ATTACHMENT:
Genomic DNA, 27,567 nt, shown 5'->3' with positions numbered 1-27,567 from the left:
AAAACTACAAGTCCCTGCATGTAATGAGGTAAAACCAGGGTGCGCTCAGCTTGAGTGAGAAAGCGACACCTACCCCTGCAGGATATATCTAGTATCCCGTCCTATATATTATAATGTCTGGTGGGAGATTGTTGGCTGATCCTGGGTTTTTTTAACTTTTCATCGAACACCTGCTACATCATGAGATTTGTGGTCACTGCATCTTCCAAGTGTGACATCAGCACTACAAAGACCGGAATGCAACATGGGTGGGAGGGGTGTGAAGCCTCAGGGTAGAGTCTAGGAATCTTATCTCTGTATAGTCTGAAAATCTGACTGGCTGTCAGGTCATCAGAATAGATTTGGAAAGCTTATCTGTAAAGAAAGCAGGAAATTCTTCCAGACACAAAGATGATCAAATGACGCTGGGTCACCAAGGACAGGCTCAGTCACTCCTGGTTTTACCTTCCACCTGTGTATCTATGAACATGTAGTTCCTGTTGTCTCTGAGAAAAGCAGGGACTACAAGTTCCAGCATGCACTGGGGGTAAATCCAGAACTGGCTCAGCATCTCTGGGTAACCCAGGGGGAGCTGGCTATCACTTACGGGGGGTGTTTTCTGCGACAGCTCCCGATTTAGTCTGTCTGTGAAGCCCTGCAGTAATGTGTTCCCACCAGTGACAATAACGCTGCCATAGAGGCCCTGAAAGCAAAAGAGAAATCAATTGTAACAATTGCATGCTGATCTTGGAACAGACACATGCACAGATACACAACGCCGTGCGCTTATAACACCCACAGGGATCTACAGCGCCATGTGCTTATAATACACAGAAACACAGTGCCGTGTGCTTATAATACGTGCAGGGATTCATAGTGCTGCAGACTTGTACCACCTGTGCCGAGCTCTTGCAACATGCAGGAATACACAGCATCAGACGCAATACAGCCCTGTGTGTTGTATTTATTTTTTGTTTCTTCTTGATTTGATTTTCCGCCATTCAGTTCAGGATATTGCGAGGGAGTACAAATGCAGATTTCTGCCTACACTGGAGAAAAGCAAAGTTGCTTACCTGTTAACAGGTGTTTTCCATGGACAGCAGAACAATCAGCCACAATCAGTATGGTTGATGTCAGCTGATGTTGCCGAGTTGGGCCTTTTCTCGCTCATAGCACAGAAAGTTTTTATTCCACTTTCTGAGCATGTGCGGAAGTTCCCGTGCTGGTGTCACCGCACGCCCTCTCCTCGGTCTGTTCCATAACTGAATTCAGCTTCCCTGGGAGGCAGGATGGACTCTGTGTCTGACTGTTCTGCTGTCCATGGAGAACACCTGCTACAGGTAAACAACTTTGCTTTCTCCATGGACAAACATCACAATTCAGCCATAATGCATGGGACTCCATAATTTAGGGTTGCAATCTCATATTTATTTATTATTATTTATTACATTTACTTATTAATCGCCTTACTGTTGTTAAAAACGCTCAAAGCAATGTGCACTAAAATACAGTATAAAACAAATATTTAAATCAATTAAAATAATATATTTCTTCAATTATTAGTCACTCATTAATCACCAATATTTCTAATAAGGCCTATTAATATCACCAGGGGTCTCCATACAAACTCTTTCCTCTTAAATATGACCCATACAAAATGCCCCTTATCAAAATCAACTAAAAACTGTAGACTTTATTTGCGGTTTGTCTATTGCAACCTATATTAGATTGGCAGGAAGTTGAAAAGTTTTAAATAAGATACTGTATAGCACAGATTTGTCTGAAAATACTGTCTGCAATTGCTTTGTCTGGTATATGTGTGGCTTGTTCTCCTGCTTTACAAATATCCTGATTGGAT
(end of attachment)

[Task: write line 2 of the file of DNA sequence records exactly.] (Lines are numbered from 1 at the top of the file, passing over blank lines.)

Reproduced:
AAAACTACAAGTCCCTGCATGTAATGAGGTAAAACCAGGGTGCGCTCAGCTTGAGTGAGAAAGCGACACCTACCCCTGCAGGATATATCTAGTATCCCGTCCTATATATTATAATGTCTGGTGGGAGATTGTTGGCTGATCCTGGGTTTTTTTAACTTTTCATCGAACACCTGCTACATCATGAGATTTGTGGTCACTGCATCTTCCAAGTGTGACATCAGCACTACAAAGACCGGAATGCAACATGGGTGGGAGGGGTGTGAAGCCTCAGGGTAGAGTCTAGGAATCTTATCTCTGTATAGTCTGAAAATCTGACTGGCTGTCAGGTCATCAGAATAGATTTGGAAAGCTTATCTGTAAAGAAAGCAGGAAATTCTTCCAGACACAAAGATGATCAAATGACGCTGGGTCACCAAGGACAGGCTCAGTCACTCCTGGTTTTACCTTCCACCTGTGTATCTATGAACATGTAGTTCCTGTTGTCTCTGAGAAAAGCAGGGACTACAAGTTCCAGCATGCACTGGGGGTAAATCCAGAACTGGCTCAGCATCTCTGGGTAACCCAGGGGGAGCTGGCTATCACTTACGGGGGGTGTTTTCTGCGACAGCTCCCGATTTAGTCTGTCTGTGAAGCCCTGCAGTAATGTGTTCCCACCAGTGACAATAACGCTGCCATAGAGGCCCTGAAAGCAAAAGAGAAATCAATTGTAACAATTGCATGCTGATCTTGGAACAGACACATGCACAGATACACAACGCCGTGCGCTTATAACACCCACAGGGATCTACAGCGCCATGTGCTTATAATACACAGAAACACAGTGCCGTGTGCTTATAATACGTGCAGGGATTCATAGTGCTGCAGACTTGTACCACCTGTGCCGAGCTCTTGCAACATGCAGGAATACACAGCATCAGACGCAATACAGCCCTGTGTGTTGTATTTATTTTTTGTTTCTTCTTGATTTGATTTTCCGCCATTCAGTTCAGGATATTGCGAGGGAGTACAAATGCAGATTTCTGCCTACACTGGAGAAAAGCAAAGTTGCTTACCTGTTAACAGGTGTTTTCCATGGACAGCAGAACAATCAGCCACAATCAGTATGGTTGATGTCAGCTGATGTTGCCGAGTTGGGCCTTTTCTCGCTCATAGCACAGAAAGTTTTTATTCCACTTTCTGAGCATGTGCGGAAGTTCCCGTGCTGGTGTCACCGCACGCCCTCTCCTCGGTCTGTTCCATAACTGAATTCAGCTTCCCTGGGAGGCAGGATGGACTCTGTGTCTGACTGTTCTGCTGTCCATGGAGAACACCTGCTACAGGTAAACAACTTTGCTTTCTCCATGGACAAACATCACAATTCAGCCATAATGCATGGGACTCCATAATTTAGGGTTGCAATCTCATATTTATTTATTATTATTTATTACATTTACTTATTAATCGCCTTACTGTTGTTAAAAACGCTCAAAGCAATGTGCACTAAAATACAGTATAAAACAAATATTTAAATCAATTAAAATAATATATTTCTTCAATTATTAGTCACTCATTAATCACCAATATTTCTAATAAGGCCTATTAATATCACCAGGGGTCTCCATACAAACTCTTTCCTCTTAAATATGACCCATACAAAATGCCCCTTATCAAAATCAACTAAAAACTGTAGACTTTATTTGCGGTTTGTCTATTGCAACCTATATTAGATTGGCAGGAAGTTGAAAAGTTTTAAATAAGATACTGTATAGCACAGATTTGTCTGAAAATACTGTCTGCAATTGCTTTGTCTGGTATATGTGTGGCTTGTTCTCCTGCTTTACAAATATCCTGATTGGAT